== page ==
Interest rate ceiling


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Interest rate ceiling

Ceiling

The maximum interest rate that may be charged on a contract or agreement. For example, an adjustable-rate mortgage may have an interest rate ceiling stating that the rate will not go over 9% even if the formula used to calculate the interest rate would have it do so. An interest rate ceiling reduces the risk of the party paying the interest. It is also called an interest rate cap. See also: Interest Rate Floor.

Interest Rate Ceiling

The highest rate possible under an ARM contract; same as “lifetime cap.”

It is often expressed as a specified number of percentage points above the initial interest rate. See Adjustable Rate Mortgage (ARM)/ How the Interest Rate on an ARM Is Determined.

References in periodicals archive ?
33) Two factors gave impetus to the creation of MMMFs: the high inflation of the 1970s, which became embedded in market expectations, and the rise of market interest rates to levels much higher than those permitted by Regulation Q interest rate ceilings.
These cross-product terms are included since the impact of these creditor remedies may vary with the level of the interest rate ceiling.
When interest rate ceilings are in place, high-risk customers will be denied a loan at institutions where the ceilings apply.
As with ceilings on deposits, government-imposed interest rate ceilings on loans can also limit competition.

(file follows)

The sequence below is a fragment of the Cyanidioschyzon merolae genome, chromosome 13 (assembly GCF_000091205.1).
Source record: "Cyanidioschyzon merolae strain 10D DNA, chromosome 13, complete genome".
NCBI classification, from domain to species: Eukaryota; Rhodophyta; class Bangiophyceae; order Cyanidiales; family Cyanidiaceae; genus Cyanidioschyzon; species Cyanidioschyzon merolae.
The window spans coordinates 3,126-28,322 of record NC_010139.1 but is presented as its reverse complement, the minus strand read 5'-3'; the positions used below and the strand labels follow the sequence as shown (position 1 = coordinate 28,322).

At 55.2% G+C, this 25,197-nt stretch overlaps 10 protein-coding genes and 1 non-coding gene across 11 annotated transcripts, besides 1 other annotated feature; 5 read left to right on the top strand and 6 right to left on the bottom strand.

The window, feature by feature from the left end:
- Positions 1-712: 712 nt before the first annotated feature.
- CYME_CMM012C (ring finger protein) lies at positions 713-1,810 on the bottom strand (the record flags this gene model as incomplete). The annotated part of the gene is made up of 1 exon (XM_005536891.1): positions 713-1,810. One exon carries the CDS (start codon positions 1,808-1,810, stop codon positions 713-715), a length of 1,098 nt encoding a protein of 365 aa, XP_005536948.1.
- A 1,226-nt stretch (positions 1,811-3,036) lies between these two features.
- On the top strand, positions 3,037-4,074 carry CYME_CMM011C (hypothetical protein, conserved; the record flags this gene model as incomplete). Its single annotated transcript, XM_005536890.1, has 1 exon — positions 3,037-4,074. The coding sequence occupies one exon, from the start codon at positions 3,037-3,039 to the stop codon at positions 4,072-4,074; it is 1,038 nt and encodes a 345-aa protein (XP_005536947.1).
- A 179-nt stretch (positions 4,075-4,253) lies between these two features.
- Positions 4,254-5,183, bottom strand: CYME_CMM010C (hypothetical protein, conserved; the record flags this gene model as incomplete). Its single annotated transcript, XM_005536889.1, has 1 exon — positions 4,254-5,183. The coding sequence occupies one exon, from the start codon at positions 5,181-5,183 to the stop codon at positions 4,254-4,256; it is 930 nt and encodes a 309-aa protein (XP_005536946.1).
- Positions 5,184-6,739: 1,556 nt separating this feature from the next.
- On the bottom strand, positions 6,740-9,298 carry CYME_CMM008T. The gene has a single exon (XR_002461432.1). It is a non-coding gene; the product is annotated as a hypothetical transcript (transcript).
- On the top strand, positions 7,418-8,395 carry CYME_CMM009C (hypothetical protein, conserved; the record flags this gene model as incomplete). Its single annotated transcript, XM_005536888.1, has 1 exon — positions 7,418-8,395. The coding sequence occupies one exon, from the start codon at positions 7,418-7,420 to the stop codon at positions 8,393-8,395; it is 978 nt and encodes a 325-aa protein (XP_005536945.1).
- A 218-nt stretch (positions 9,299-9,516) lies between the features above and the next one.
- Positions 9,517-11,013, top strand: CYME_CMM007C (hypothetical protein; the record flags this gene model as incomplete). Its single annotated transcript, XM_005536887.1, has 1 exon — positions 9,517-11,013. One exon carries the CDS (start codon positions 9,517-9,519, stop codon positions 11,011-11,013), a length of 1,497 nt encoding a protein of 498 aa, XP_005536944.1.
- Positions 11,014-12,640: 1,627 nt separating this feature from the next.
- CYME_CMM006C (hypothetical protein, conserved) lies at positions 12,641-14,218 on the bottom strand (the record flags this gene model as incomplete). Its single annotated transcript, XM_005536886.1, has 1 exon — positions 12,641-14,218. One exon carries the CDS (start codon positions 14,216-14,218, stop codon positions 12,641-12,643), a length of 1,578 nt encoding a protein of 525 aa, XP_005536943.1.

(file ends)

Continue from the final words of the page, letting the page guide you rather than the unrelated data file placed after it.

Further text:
Restiveness about the Reg Q structure came to a head and the interest rate ceilings were gradually removed.
The interest rate ceilings on time deposits of less than seven days and constraints on banks providing benefits for deposits, such as gifts, were lifted in July last year.
Historical comparisons of deposit rates can be tricky, in part because retail deposit rates were subject to interest rate ceilings before the 1980s.
In particular, the Depository Institutions Deregulation and Monetary Control Act (DIDMCA) of 1980, which mandates the gradual phaseout of the interest rate ceilings, and the Garn-St.
There are some other interest rate ceilings (on some types of credit and government-insured mortgages) still in force, but these are not serious interventions by the government [Cargill pp.
When the old interest rate ceilings were finally phased out in 1980, that at least helped commercial banks compete without having to offer us toasters in lieu of higher interest.
The purpose was to allow banks and other financial institutions to conduct a deposit and loan business with foreign companies and individuals, including foreign banks, without being subject to reserve requirements or to the interest rate ceilings of the Federal Reserve Board.
However, this improved service may have resulted from the existence of interest rate ceilings on deposits that have caused banks to overinvest in real physical capital.